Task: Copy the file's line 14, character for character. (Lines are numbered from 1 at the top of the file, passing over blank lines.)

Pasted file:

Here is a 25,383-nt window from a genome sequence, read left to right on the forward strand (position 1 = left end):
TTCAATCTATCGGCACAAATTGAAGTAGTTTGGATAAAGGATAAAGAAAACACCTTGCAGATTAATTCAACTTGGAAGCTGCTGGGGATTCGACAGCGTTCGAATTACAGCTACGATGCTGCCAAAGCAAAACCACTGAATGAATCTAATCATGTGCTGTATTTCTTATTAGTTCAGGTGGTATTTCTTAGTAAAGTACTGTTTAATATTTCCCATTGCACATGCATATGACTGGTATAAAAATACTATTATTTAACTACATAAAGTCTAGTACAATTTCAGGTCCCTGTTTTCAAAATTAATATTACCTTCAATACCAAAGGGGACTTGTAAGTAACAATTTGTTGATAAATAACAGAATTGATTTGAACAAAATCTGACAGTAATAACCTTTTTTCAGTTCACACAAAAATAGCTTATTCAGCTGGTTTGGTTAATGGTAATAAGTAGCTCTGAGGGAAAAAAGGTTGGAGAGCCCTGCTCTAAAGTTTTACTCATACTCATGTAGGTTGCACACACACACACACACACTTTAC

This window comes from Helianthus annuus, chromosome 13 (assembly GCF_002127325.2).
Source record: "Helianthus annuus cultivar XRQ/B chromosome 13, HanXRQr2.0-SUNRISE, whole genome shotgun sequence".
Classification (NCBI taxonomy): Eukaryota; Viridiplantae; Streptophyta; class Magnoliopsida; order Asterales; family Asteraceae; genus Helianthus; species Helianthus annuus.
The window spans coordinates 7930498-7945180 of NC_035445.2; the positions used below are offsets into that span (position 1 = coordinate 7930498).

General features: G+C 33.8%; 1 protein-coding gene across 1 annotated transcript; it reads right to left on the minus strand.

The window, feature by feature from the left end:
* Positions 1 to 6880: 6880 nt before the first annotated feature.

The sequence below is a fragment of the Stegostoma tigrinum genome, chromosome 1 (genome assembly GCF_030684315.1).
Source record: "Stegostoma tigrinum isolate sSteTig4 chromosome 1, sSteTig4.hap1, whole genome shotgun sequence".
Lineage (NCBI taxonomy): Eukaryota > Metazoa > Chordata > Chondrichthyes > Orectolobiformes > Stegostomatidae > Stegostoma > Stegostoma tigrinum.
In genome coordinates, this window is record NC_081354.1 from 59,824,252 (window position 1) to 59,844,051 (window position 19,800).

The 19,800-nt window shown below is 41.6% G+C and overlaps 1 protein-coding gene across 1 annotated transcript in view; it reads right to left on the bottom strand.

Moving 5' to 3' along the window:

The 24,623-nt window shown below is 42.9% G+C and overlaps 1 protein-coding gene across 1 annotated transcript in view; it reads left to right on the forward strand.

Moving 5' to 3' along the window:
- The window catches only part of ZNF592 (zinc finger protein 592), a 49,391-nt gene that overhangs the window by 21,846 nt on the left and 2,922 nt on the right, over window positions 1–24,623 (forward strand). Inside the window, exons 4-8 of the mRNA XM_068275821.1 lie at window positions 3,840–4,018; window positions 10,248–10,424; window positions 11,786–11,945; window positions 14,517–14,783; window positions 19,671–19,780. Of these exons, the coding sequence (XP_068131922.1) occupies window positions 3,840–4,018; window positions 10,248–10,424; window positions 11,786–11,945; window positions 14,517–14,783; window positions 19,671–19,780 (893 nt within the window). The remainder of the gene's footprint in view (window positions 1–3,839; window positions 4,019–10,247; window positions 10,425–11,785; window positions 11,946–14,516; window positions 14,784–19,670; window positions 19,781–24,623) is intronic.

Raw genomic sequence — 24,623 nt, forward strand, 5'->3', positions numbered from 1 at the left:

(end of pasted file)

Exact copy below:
The 19,800-nt window shown below is 41.6% G+C and overlaps 1 protein-coding gene across 1 annotated transcript in view; it reads right to left on the bottom strand.